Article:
10. 10. 10 4.4 Methodology limitations This methodology is limited to the time frame given for the research project, however for further re- search should be performed a practical side of the final tool consisting in performing a design activity, such as a disassembly session of at least 2 similar products. In this session the waste benchmarking tool should be complet- ed. The outcomes of the activity should be used to refine the tool. This research has tested and refined the list of indicators within the benchmarking tool among a group of experts, however due to the lack of time of the research, the way to carry out the waste benchmark wasn’t tested. It is suggested for future improvements to test the bench- marking tool within a design activity. 5. Results The results from the Four-Box tool are presented in the Fig. 4. In a general analysis from the 16 indica- tors 63% were considered in the area of easy to mea- sure and very important (red area), 30% of the indica- tors were considered very important but hard to measure (green area). These two areas are the most important areas of the Four-Box tool, where the interviewees po- sitioned 93% of the indicators. As for the remained 7%, some indicators were considered less important and hard to measure (4%) and just 3% of the total indicators were considered less important and easy to measure. gestions to improve it or combine it with other tools. Then other questions were deliberately asked to some of the interviewees due to their different expertise. For exam- ple, discussing findings in literature review or asking for opinion on the different perspectives given by others in- terviewees. 4.3.4 Data analysis In order to analyze the data it was decided to car- ry both a quantitative and qualitative analysis once the results from the Four-Box tool can be easily transformed into numbers, and the results from the semi-structured in- terview were presented in the form of words. The record- ed sessions were analyzed based on partial transcrip- tion instead of a total transcription, because it requires less time and only the important data is filtered (Robson, 1993). The results presented from the Four-Box tool permitted to, quantitatively, justify the preferences the indicators and the semi-structured interviews sessions permitted qualitatively justify the improvements of the list of indicators. Fig. 4. Results from the Four-Box tool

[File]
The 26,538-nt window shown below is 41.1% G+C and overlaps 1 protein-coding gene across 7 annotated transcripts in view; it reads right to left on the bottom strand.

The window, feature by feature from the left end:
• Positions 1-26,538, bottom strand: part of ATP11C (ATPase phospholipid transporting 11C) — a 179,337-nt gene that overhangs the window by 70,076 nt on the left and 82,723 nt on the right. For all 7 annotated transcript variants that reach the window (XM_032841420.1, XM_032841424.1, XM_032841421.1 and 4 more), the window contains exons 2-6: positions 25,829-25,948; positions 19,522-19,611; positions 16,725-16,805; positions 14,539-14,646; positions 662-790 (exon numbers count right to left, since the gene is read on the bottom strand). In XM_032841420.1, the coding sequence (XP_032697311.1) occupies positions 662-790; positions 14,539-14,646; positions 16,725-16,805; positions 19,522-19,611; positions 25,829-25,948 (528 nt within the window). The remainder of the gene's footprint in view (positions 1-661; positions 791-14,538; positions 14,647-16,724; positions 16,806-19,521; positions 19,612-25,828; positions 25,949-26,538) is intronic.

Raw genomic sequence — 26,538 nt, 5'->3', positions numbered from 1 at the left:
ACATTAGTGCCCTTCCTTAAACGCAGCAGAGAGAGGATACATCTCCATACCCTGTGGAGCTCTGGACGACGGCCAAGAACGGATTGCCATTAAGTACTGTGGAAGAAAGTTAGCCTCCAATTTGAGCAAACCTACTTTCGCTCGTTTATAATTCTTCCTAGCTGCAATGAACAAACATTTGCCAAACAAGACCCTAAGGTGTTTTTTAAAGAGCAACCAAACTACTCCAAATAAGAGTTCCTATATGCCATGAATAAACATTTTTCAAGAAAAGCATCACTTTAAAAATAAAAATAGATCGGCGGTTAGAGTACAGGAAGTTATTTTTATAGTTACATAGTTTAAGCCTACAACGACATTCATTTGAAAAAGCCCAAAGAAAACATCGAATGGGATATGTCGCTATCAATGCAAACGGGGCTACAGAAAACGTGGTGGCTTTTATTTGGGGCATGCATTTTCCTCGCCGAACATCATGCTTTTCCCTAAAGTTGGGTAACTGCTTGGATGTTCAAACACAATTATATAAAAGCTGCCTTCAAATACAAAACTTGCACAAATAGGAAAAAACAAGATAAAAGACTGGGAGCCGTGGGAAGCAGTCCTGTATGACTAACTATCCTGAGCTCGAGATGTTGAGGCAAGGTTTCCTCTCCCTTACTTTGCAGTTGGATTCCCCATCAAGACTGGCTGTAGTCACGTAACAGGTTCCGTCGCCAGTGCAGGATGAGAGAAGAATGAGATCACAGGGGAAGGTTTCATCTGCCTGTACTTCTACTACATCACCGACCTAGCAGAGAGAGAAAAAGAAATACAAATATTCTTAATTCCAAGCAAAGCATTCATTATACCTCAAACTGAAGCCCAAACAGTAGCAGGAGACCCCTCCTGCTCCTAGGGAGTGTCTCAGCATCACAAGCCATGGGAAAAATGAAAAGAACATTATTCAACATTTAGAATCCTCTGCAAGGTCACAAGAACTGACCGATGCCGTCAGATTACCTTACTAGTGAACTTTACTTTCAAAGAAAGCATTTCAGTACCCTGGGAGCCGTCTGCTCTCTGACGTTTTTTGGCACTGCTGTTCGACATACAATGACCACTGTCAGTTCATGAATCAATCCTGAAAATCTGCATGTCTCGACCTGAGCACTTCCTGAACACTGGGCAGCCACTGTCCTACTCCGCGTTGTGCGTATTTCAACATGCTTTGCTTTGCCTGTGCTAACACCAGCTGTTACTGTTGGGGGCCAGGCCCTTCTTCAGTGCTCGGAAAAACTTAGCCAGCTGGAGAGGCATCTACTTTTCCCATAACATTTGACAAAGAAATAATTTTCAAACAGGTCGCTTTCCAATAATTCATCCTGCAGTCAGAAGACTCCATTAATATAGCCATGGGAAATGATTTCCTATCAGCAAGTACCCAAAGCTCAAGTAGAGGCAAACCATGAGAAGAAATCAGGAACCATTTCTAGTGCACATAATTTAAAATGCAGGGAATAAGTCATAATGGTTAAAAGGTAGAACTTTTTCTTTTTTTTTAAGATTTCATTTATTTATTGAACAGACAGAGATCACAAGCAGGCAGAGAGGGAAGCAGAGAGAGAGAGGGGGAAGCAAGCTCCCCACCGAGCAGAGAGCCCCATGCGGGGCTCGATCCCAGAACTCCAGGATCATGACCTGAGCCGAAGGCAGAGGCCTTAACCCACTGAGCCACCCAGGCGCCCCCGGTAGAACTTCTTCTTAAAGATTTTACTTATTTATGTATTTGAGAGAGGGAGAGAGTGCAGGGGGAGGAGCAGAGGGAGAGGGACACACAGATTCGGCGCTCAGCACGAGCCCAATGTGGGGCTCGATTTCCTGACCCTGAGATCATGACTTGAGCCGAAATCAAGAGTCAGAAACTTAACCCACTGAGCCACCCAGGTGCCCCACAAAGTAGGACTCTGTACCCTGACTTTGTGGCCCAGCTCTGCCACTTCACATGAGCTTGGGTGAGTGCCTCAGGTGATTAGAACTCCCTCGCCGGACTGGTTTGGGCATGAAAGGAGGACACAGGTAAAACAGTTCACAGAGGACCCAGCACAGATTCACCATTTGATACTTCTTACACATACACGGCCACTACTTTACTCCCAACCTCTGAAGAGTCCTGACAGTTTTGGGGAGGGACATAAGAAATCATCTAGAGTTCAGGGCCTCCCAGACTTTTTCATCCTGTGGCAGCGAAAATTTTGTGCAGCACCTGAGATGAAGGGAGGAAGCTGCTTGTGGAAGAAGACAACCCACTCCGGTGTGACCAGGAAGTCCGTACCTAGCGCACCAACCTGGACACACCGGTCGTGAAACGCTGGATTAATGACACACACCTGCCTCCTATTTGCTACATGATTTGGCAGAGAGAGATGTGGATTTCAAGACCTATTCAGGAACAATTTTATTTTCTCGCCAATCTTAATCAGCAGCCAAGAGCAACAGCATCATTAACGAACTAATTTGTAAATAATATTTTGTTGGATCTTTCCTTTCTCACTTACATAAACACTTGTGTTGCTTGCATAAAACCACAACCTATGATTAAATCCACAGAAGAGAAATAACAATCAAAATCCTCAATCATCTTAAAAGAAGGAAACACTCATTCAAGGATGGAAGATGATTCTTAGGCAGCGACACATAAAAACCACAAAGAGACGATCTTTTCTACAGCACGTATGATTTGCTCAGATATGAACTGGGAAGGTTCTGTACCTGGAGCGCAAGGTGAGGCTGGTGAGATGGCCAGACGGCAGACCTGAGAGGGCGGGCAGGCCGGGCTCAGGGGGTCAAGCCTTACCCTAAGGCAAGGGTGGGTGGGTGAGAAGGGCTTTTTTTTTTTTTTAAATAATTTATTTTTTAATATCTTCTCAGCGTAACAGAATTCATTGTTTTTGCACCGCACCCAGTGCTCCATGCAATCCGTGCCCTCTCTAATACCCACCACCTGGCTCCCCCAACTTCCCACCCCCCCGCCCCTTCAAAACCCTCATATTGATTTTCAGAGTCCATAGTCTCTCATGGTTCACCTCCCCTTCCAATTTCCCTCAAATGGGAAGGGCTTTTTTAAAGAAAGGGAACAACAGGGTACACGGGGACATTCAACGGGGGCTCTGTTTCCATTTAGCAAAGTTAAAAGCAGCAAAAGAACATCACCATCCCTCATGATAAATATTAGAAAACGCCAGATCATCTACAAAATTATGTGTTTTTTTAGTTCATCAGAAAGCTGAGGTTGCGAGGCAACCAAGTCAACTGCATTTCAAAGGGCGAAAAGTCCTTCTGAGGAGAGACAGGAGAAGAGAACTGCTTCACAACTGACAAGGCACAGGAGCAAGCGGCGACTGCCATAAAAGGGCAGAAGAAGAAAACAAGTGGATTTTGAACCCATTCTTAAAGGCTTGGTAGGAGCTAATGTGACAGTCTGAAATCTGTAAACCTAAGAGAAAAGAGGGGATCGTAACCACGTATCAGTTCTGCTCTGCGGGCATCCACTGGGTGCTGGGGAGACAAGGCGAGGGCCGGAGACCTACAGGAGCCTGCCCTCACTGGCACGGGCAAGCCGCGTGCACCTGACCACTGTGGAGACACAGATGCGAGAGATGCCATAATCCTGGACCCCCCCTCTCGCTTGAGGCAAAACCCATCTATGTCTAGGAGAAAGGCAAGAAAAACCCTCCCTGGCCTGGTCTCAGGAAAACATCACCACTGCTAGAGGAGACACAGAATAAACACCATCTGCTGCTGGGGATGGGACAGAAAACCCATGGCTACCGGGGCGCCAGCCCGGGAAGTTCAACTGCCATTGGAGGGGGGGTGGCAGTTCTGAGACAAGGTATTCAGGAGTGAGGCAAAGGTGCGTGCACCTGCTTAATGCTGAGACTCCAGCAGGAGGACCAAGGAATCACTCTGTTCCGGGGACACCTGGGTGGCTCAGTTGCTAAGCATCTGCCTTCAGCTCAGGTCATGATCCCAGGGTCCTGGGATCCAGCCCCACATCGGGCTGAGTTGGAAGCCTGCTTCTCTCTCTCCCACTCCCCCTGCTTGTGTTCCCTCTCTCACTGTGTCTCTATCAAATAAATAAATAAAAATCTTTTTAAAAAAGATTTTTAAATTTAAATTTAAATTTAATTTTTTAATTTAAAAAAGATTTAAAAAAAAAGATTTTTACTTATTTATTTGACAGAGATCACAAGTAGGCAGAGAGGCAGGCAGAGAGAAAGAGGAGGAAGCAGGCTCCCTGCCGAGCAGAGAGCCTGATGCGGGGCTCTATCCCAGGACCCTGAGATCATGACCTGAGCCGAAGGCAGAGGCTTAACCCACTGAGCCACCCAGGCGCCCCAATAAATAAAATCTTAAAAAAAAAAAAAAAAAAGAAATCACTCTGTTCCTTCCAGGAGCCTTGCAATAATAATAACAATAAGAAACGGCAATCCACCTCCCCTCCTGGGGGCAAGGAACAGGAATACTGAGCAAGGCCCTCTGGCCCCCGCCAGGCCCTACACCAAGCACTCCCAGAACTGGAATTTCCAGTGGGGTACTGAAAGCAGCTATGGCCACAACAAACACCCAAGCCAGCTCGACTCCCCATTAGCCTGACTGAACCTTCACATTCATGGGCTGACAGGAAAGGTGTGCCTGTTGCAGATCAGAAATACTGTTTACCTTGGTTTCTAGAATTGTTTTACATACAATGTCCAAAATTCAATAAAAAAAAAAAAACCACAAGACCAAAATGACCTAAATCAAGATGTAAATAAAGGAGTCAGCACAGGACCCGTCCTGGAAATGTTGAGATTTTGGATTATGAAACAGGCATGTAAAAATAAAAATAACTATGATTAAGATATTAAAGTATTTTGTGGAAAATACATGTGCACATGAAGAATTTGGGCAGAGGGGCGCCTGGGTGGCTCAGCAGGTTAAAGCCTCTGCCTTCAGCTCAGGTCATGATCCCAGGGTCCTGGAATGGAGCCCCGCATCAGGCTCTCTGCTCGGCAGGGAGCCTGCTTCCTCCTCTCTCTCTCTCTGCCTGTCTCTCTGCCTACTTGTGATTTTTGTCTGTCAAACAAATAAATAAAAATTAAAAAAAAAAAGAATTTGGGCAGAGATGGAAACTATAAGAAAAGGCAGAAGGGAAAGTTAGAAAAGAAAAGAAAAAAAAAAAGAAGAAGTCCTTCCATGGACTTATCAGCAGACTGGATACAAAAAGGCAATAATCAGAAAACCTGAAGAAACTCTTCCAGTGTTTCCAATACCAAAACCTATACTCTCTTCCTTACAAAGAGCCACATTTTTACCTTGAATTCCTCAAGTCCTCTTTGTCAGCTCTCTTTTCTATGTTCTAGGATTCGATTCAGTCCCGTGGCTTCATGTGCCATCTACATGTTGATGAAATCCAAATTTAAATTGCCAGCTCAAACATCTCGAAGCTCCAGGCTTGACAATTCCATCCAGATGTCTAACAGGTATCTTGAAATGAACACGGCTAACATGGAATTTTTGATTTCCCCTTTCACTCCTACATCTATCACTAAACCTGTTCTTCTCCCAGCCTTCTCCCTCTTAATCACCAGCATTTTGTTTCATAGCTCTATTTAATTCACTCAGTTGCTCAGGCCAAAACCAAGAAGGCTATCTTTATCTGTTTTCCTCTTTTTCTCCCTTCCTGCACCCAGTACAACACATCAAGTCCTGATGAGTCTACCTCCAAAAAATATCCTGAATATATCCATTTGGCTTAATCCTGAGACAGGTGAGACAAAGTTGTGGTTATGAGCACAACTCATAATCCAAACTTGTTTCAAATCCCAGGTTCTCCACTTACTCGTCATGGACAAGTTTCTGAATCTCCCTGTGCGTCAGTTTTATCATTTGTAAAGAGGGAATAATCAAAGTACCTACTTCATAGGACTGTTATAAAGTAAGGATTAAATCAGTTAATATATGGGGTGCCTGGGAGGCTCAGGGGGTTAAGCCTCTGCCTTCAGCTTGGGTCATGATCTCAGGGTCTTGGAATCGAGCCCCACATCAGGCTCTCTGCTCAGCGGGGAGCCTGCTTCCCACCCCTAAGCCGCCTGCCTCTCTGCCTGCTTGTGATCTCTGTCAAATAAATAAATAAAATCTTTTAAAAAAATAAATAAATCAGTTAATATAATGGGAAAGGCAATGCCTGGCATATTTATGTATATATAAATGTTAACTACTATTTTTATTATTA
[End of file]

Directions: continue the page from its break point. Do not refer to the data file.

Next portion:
11. 11. 11 Table 4 List of indicators. N. Indicators Unit Description References 1 Physical Products Lifetime Years The years it would last Wimmer et al., 2004; Boks and Diehl, 2005 2 Supply Parts Name; %; weight Supply parts of the product (e.g. cables, accessories) Wimmer et al., 2004; Boks and Diehl, 2005 3 Rate of reusability % Parts meant for reuse expressed in percentage for the total weight of the product (e.g. Valuable elec- tronics); Components from other products that are been used Wimmer et al., 2004; EEA, 2009 4 Rate of Recyclability % Materials destined for recycling expressed in percentage of the total weight of the product; Percentage of recycled materials in the product Boks and Stevels, 2002; Wimmer et al., 2004; EEA, 2009 5 Hazardous Waste Gener- ated % Percentage of waste that will go to Hazardous waste landfill EEA, 2009 6 Remanufacture % Parts able to be remanufactured Lofthouse, 2007 7 Waste generated % Percentage of waste that will go to landfill Lewis et al., 2001; EEA, 2009 8 Minimum time for availability of spare parts Years Period of time that the manufac- tured is obliged to deliver spare parts. EEA, 2009 9 Modularity (0-5) Designing products as series of easily accessible blocks or modules EEA, 2009 10 Reparability (0-5) Capability of being repair EEA, 2009; The Great Recovery, 2013 11 Upgradability (0-5) Capability to upgrade the product capacity (e.g. Computer memory) EEA, 2009; The Great Recovery, 2013 12 Adaptability (0-5) When product is able to be adapt to have other function The Great Recovery, 2013 13 Accessible information and product service manuals Yes/No Products that have free and avail- able information about on how to repair, upgrade, fix it The Great Recovery, 2013 14 Time of disassembly Min Time required for dismantling the product Boks and Stevels, 2002; Wimmer et al., 2004 15 Complexity of tools neces- sary for disassembly (0-5) If is necessary special tool to take apart the product EEA, 2009 16 Fasteners and Joints Names and numbers Type of fasteners and joints (e.g. snaps fits, clip and push fits, perma- nent fixings, glues, metal clamps, snap fits, etc) Lewis et al., 2001; Wimmer et al., 2004; Bhamra and Lofthouse, 2007